If you’ve been following the election these past few weeks, you would have heard various politicians talking a lot about things like ‘cost of living’ and ‘housing affordability’.
They’re the political buzzwords of 2022.
It’s little wonder. Rising interest rates and record-high property prices have made home ownership an issue of immense concern and frustration for many Australians.
And the politicians know it.
So, with just days until the polls open, policy announcements from both parties are coming in thick and fast.
Here’s what the two major parties are promising for home buyers and housing affordability in this federal election:
Help to Buy Scheme
A new Help to Buy scheme would see an elected Labor Government contribute up to 40% of the purchase price for new homes and up to 30% of the purchase price for existing homes.
That portion of the property would then be owned by the government and could be bought back by the home owner over time.
According to Labor’s campaign spokesperson, Jason Clare, the scheme would allow people to buy a home with a “smaller deposit, a smaller mortgage, and smaller mortgage repayments”.
This would mean that for a home buyer in Sydney, buying at the maximum price cap of $950,000 with 40 per cent equity, monthly mortgage repayments would be over $1,600 cheaper*.
For a home buyer in regional Queensland, buying at the maximum price cap of $500,000 with 40 per cent equity, monthly mortgage repayments would be over $850 cheaper*
Who is it for?
Help to Buy would be available to Australians with a taxable income of up to $90,000 for individuals and up to $120,000 for couples.
Applicants would need to be Australian citizens who are not current home owners, either in Australia or overseas. The scheme would not be restricted to first home buyers.
Eligible home buyers would need a minimum deposit of 2% to participate. They would also need to live in the home as their principal place of residence.
How many would benefit?
There would be 10,000 places made available each year.
What else is Labor offering?
Help to Buy is part of a suite of Labor policies designed to improve housing affordability and ownership, including the:
- Regional First Home Buyer Support Scheme
- Housing Australia Future Fund
- Restoring Funding for Homelands and Improving Remote Housing
- National Housing Supply and Affordability Council
Super Home Buyer Scheme
Just this week, the Liberals have announced a new Super Home Buyer scheme that would allow people to access up to 40% of their superannuation savings (up to a maximum of $50,000) to use as a deposit on the purchase of their first home.
Couples would both be able to access the scheme, drawing a combined maximum of up to $100,000 from their super.
If the house was later sold, the money taken out to invest in the home would be returned into the superannuation account, including a share of any capital gain.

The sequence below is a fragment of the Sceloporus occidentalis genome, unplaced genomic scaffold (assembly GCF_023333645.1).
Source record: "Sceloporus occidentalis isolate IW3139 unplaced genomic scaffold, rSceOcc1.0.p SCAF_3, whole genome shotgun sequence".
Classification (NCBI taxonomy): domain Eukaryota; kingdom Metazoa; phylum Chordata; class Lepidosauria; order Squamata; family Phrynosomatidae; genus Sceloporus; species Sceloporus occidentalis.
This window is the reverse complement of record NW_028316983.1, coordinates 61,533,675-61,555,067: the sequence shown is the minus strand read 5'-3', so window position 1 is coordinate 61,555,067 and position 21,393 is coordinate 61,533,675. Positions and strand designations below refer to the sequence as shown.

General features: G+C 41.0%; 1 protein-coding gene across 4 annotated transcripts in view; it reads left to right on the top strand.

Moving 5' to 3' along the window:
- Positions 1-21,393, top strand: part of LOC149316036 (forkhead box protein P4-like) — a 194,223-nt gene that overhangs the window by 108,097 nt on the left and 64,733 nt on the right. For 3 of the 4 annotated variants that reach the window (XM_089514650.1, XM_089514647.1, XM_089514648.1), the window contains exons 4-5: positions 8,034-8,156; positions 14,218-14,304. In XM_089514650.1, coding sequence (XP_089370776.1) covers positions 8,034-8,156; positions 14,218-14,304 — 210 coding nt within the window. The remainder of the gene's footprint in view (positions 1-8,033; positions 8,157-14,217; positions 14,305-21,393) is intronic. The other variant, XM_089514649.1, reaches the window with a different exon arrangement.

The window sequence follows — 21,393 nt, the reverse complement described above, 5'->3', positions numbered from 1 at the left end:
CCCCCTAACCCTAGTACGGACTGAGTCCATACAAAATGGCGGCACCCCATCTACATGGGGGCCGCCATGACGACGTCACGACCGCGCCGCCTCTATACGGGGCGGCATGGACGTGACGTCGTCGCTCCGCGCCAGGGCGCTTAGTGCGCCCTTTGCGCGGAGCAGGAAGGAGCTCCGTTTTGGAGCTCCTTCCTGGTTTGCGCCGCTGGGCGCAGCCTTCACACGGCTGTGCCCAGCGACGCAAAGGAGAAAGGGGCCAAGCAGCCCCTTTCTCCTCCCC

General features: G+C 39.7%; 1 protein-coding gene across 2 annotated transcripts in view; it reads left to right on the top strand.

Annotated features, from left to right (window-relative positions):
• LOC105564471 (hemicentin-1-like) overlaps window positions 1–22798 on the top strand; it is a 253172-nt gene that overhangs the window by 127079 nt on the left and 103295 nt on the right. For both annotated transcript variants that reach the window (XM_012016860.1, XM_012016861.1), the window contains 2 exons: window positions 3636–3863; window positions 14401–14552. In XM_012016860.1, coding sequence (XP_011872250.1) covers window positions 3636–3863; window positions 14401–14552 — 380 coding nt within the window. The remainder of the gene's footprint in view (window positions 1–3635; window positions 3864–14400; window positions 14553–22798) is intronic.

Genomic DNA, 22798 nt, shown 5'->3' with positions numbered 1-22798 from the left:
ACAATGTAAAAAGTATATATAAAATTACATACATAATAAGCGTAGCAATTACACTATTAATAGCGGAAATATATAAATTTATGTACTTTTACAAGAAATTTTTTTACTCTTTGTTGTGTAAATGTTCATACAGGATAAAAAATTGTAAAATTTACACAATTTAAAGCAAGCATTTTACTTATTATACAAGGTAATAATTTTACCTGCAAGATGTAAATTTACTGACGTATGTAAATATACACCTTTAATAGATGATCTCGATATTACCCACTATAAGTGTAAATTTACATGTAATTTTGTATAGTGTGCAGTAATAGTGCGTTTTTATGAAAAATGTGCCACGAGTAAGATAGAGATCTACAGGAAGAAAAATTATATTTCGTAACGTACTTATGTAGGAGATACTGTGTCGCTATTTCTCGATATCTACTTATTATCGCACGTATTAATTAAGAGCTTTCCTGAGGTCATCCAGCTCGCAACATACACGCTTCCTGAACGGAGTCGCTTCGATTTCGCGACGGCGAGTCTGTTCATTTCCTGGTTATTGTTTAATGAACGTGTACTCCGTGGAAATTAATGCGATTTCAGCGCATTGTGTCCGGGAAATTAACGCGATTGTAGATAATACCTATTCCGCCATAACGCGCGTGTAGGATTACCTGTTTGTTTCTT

Morrison claims the scheme would slash the average time it takes to save for a home by three years.
Who is it for?
There would be no income or property caps under the Super Home Buyer scheme, with eligibility restricted to first home buyers who have saved 5% of the deposit.
How many would benefit?
There would be no annual cap on the number of people able to take up this offer.
What else is the Liberal party offering?
In addition to this new Super-based initiative, the Liberal party has also promised to support home buyers by:
- expanding the First Home Guarantee to 35,000 places each year, up from 10,000 per year – helping people build or buy a new home with a 5% deposit.
- expanding the Family Home Guarantee with 5,000 places each year – helping single parents purchase a home with a 2% deposit.
- establishing the Regional Home Guarantee with 10,000 places to support home buyers in regional Australia.
Are any of these policies actually any good? And will they make a difference?
The answer is both yes and no.
Home ownership is an asset that builds your own personal wealth and provides a level of security that renting cannot. With increasing rental prices and shortages, in some areas, of rental properties, home ownership is more important than it was in the past.
Both of these policies will make home ownership possible for a lot of people that normally would not have this opportunity.
However, both also have downsides.
With both policies, when buyers go to purchase their next home, a good chunk of the equity they have built up over the years will not be available to them to upsize their home – as they will either have to repay the government or their superannuation fund.
My other concern, particularly with the Liberal policy, is that while ever that $50,000 is not in superannuation, people will miss the opportunity of compounding interest. Home buyers would need to see the value of their home grow by more than the value of their assets inside super to be better off.
In terms of the bigger picture, neither policy will help to solve the broader causes of the problem – rising prices and housing supply.
* Source: NAB home loan repayment calculator. This scenario assumes a 25-basis-point increase on the current base variable mortgage rate of 3.45%, monthly principal and interest over 30 years.